D-NeRF: Neural Radiance Fields for Dynamic Scenes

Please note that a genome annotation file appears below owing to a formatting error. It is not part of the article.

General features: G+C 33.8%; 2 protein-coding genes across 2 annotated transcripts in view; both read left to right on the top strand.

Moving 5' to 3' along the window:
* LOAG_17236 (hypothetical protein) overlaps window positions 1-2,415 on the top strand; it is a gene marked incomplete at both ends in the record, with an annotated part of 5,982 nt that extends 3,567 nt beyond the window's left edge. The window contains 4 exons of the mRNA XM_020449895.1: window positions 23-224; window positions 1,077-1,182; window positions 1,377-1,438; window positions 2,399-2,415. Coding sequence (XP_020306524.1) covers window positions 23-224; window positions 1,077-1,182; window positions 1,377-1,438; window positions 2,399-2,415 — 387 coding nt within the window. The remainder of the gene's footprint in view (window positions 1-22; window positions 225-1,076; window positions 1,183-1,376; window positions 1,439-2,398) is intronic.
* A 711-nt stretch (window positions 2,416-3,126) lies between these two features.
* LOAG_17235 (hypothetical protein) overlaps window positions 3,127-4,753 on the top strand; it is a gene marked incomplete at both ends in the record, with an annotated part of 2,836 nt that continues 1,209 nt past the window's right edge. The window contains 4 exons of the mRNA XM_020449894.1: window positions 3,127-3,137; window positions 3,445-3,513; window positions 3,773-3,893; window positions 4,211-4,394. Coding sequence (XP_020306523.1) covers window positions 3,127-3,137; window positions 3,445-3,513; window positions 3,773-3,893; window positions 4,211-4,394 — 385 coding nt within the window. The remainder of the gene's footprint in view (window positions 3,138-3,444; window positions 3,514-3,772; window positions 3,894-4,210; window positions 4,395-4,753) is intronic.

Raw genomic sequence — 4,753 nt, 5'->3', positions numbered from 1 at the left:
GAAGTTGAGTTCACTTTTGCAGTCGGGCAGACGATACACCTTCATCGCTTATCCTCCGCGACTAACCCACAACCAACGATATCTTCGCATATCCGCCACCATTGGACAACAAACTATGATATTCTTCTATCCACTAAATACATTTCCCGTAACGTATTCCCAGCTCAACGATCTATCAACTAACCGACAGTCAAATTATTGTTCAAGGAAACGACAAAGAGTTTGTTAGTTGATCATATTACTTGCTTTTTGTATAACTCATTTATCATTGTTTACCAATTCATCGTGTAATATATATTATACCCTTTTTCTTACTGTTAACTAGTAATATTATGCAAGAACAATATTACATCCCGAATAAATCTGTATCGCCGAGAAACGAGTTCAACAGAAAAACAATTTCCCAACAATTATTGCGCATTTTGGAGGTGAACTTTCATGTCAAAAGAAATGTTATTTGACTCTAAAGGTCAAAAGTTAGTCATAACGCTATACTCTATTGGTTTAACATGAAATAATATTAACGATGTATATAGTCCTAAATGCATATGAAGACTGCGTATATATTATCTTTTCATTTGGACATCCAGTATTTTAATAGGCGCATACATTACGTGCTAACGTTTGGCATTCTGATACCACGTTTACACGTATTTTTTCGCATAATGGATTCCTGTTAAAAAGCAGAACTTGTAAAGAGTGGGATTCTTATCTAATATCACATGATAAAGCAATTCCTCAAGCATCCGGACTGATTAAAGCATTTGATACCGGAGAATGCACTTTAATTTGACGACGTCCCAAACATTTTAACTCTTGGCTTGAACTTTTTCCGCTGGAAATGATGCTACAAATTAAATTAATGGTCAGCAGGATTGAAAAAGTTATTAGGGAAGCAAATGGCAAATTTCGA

Neural rendering techniques combining machine learning with geometric reasoning have arisen as one of the most promising approaches for synthesizing novel views of a scene from a sparse set of images. Among these, stands out the Neural radiance fields (NeRF), which trains a deep network to map 5D input coordinates (representing spatial location and viewing direction) into a volume density and view-dependent emitted radiance. However, despite achieving an unprecedented level of photorealism on the generated images, NeRF is only applicable to static scenes, where the same spatial location can be queried from different images. In this paper we introduce D-NeRF, a method that extends neural radiance fields to a dynamic domain, allowing to reconstruct and render novel images of objects under rigid and non-rigid motions from a \emph{single} camera moving around the scene. For this purpose we consider time as an additional input to the system, and split the learning process in two main stages: one that encodes the scene into a canonical space and another that maps this canonical representation into the deformed scene at a particular time. Both mappings are simultaneously learned using fully-connected networks. Once the networks are trained, D-NeRF can render novel images, controlling both the camera view and the time variable, and thus, the object movement. We demonstrate the effectiveness of our approach on scenes with objects under rigid, articulated and non-rigid motions. Code, model weights and the dynamic scenes dataset will be released.